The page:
By using big data to identify trends in disaster-related car abandonment, and by cross-referencing that information with recall databases, scrap and salvage centers and auction sites can streamline the systems they use to process impacted vehicles. This enables salvage businesses to maximize owner payouts, improve part distribution, and keep the stream of totaled cars moving, allowing more cars to be repurposed instead of being relegated to the scrap heap.
3. GIS Analytics
The city of Stockholm, Sweden recently investigated the idea of using big data to solve its municipal waste problems. The primary focus of their inquiry used GIS to identify inefficiencies in waste collection routes in the city and to suggest potential improvements based on their analytics.
The city assembled a large dataset that consisted of approximately half a million data points, including waste fractions, weights, and collection locations. They developed a series of new waste management maps, followed by batch geocoding of the curated entries.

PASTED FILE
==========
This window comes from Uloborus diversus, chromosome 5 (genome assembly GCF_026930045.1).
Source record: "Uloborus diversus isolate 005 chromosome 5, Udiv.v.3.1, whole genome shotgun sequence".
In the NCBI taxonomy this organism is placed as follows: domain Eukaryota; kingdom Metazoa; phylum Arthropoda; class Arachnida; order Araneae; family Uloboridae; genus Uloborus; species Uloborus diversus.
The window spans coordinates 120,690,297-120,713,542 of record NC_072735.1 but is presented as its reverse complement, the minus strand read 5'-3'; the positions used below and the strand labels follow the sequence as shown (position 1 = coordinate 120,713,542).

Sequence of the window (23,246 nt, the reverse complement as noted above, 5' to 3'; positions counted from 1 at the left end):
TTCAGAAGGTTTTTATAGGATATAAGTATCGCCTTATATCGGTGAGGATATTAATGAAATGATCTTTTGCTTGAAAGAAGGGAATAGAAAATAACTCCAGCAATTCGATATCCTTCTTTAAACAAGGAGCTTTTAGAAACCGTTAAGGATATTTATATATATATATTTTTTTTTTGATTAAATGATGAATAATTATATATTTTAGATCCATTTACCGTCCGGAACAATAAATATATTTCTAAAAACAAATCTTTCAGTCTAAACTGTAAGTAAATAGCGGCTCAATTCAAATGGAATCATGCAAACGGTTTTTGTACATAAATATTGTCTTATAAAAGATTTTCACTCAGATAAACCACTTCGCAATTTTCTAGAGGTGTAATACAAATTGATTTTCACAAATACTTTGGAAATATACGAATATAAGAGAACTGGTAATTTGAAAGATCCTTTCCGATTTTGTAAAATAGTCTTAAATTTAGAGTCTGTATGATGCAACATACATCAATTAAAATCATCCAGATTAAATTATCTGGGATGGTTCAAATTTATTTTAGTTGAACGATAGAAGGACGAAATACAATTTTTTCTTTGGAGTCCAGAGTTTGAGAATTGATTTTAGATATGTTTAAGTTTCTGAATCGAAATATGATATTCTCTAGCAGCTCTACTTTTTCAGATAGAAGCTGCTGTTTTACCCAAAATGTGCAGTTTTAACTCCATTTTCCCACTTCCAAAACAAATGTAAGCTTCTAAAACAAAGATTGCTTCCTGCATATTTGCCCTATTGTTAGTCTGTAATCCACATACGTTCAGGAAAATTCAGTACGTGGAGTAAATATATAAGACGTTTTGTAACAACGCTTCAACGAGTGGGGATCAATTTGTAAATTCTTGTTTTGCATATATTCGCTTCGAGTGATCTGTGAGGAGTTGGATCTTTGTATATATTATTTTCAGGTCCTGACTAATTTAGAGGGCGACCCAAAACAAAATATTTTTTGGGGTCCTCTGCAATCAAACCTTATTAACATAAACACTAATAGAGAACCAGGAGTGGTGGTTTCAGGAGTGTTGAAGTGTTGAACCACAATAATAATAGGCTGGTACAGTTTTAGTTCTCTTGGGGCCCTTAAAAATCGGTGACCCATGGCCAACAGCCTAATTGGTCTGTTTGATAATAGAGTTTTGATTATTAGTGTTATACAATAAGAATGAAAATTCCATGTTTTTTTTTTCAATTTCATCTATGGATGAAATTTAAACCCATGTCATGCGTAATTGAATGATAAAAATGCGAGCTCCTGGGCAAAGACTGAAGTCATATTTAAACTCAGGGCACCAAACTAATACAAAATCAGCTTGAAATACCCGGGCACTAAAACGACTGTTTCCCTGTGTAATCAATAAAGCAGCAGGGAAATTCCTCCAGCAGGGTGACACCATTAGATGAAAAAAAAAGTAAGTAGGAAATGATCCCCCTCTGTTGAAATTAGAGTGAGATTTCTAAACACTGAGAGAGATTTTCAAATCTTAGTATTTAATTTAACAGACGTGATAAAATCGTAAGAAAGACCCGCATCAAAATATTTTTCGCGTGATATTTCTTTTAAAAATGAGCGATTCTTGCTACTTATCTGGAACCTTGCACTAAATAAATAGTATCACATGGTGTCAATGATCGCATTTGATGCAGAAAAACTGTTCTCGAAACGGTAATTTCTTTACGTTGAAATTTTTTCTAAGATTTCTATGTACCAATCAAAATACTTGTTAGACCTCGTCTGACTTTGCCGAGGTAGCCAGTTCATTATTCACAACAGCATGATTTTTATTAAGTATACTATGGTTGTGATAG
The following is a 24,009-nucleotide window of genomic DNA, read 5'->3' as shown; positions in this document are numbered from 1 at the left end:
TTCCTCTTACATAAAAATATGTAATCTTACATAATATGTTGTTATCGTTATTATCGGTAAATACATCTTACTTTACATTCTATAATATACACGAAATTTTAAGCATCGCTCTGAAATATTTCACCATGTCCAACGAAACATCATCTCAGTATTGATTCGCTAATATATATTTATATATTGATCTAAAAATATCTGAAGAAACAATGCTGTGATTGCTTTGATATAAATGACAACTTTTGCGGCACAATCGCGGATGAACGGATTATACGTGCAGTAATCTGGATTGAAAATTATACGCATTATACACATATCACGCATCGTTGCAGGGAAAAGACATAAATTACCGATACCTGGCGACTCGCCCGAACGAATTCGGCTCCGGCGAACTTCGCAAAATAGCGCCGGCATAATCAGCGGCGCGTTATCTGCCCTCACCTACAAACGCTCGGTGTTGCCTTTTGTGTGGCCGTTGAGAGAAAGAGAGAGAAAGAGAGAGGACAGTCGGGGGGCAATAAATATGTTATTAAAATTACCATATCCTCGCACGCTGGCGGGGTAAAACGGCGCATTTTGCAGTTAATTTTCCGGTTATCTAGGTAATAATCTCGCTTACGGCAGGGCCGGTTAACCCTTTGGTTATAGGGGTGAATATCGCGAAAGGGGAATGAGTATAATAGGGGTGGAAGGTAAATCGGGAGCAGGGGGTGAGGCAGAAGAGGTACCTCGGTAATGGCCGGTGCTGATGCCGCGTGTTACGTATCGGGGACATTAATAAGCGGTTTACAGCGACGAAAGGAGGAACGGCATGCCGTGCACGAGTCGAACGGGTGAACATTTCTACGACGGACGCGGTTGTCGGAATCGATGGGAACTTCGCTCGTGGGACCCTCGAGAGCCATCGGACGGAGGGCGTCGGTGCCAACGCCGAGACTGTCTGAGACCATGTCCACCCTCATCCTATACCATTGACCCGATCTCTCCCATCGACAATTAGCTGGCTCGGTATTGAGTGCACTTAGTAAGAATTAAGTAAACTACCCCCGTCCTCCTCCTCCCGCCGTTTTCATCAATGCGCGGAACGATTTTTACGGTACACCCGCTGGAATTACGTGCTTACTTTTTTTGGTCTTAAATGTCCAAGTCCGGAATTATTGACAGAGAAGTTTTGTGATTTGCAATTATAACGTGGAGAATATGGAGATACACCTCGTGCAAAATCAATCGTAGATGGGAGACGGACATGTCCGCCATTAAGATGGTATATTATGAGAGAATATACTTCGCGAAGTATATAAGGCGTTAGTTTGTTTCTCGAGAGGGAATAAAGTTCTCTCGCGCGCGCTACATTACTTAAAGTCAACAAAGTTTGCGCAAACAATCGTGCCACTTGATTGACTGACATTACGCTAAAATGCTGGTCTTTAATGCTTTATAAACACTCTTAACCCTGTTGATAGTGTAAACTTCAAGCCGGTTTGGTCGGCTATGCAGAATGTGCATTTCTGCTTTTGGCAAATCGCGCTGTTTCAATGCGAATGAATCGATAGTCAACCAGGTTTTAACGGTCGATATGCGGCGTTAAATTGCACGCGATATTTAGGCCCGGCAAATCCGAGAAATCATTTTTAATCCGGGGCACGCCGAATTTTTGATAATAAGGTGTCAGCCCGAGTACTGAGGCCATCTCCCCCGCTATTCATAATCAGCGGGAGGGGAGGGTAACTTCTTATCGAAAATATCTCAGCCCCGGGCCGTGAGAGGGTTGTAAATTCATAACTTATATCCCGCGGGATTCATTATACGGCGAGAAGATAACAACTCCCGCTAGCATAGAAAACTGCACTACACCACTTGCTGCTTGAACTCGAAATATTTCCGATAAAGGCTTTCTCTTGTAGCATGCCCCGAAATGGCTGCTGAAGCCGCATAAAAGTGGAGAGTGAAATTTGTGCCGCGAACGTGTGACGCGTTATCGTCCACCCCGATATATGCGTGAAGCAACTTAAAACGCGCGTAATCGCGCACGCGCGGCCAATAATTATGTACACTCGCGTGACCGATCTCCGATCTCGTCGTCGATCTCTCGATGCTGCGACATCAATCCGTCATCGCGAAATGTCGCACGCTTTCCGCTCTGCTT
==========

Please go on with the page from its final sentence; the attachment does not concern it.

After conducting a preliminary analysis, maps of selected routes were drawn up in detail, and the efficiencies of those routes were assessed using a proprietary efficiency index. The project revealed substantial inefficiencies, leading to many interventions, including but not limited to the creation of a shared waste collection vehicle fleet.
4. Using Satellite Data to Safeguard Our Oceans
The Great Barrier Reef is dying, and the Australian government is doing their best to save it. Factors cited by scientists in the reef’s decline include warming waters which are accelerating coral bleaching, causing permanent damage to this natural resource.